The Indiana State Fair is a great annual celebration of Hoosier pride, farming, food, and 4-H, with amusement park rides and big-ticket concerts by Top-40 or country artists. My son decided long ago that it wasn’t his thing anymore, but my wife and I attend each year as a date-day to seek new forms of creativity and imagination. Mostly that means culinary concoctions that shouldn’t exist but do.
First, foremost, and most unfathomable: the “Elvis” — a bacon peanut-butter banana burger.
It sounds heinous, but wasn’t all that bad when you realize bananas and Jif Creamy peanut butter aren’t exactly sharp-flavored foodstuffs. They made the sandwich richer and creamier, for what that’s worth. If you remember that banana is a tropical fruit, pretend that the salt on the burger is like sea salt, and imagine that the bacon is reminiscent of a roast pig at a luau, then you could tell people it’s a Hawaiian Paradise Burger. Rationalizing the peanut butter might be trickier.
Carousel Foods, the people who run the Twisted Burgers stand that presented the “Elvis”, added a second new dish to this year’s mad menu: the raspberry donut chicken sandwich.
Grilled chicken patty, one pair of raspberry-filled Krispy Kremes, optional bacon and cheese. You can add onion, pickle, lettuce, and/or tomato as well. In a very distant way, this was not unlike those fancy main courses at upscale restaurants where meat is sometimes adorned with an eccentric fruit glaze. Then again, those recipes rarely involve this much sugar.
On the less challenging yet tastefully crafted side: spaghetti ice cream. That’s spaghetti-shaped gelato, strawberry sauce in lieu of tomato, white chocolate shavings feigning the appearance of parmesan, and malted chocolate balls for garnish. The inventive disguise failed to ruin the straightforward, acceptable gelato taste.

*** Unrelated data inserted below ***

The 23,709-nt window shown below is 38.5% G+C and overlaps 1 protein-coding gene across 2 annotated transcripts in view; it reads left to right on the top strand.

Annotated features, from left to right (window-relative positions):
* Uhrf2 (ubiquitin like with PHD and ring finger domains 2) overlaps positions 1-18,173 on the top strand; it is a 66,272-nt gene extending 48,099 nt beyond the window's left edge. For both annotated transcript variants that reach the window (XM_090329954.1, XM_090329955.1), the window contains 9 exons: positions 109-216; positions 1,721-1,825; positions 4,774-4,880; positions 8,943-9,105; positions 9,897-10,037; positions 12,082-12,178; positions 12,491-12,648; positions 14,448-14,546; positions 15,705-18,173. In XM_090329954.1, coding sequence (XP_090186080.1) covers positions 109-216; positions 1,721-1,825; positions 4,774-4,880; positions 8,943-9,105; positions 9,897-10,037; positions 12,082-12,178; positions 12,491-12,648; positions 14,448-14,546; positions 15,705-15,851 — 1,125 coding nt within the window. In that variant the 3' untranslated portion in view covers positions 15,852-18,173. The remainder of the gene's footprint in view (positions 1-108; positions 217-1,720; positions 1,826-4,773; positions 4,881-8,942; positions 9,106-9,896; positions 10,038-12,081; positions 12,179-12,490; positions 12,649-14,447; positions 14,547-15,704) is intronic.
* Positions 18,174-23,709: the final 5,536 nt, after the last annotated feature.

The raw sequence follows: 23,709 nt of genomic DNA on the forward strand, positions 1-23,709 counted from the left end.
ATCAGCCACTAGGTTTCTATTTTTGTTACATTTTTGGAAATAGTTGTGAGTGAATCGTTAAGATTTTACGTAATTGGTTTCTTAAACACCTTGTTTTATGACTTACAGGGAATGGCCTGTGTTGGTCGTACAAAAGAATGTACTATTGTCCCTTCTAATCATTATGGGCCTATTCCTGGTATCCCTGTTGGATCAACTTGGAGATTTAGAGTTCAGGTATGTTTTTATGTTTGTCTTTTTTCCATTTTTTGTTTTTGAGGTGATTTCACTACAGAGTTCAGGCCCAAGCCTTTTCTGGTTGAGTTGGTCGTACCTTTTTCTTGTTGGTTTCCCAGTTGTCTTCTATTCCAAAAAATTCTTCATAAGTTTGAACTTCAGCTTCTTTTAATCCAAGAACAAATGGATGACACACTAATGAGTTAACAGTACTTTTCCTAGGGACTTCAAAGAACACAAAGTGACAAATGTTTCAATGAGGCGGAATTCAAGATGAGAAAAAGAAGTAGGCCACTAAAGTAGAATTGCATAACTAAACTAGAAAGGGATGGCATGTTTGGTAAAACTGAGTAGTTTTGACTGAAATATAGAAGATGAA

Not all unusually shaped food at the State Fair is meant to be chomped. Witness the new work from Sarah Kauffman, who carves a new cheese sculpture every year. For 2012 the State Fair saluted the “Year of Dairy Cows”. After sitting on display for all seventeen days of the fair, I doubt anyone will be kicking this down and spreading its remains on Ritz crackers.
Some food is brought to the fair strictly for competitive purposes. Here, Fred the Farmer celebrates his ribbons and victory over other, lesser gourds. Sadly for us, we visited the fair two days before either the annual giant-pumpkin contest or the giant pumpkin-carving project could begin.
Another annual tradition: a canned-food sculpture contest. After interesting shapes are constructed and judged, the materials are donated to anti-hunger organizations. Most years present a variety of licensed characters rendered in tin and aluminum. This year, Mater was among the few famous faces to be temporarily immortalized in cans.
Also not presently edible: cute goats, demanding feed and attention, in that order. We tend to avoid the large animal barns (more of a concern than ever this year — the swine bar was evacuated due to illness fears), but a few smaller animals hung out in a tented area on the north side of the fairgrounds.
A slightly more cooperative, less clingy animal: this cow mascot. Year of the Dairy Cow has been in effect! Go get a late pass! STEP!
Less standoffish and more heroic: good ol’ Smokey the Bear, 68 years young.
Younger and even less standoffish than Posturing Cow: the Mapapa African Acrobats, delivering three free performances every day on what appeared to be an extremely sturdy, weather-resistant outdoor stage. Regardless, to be on the safe side in light of last year’s tragic headlines, this night’s scheduled performance by the Spinners was relocated to alternate indoor accommodations when storm clouds began to loom overhead, physically and psychologically.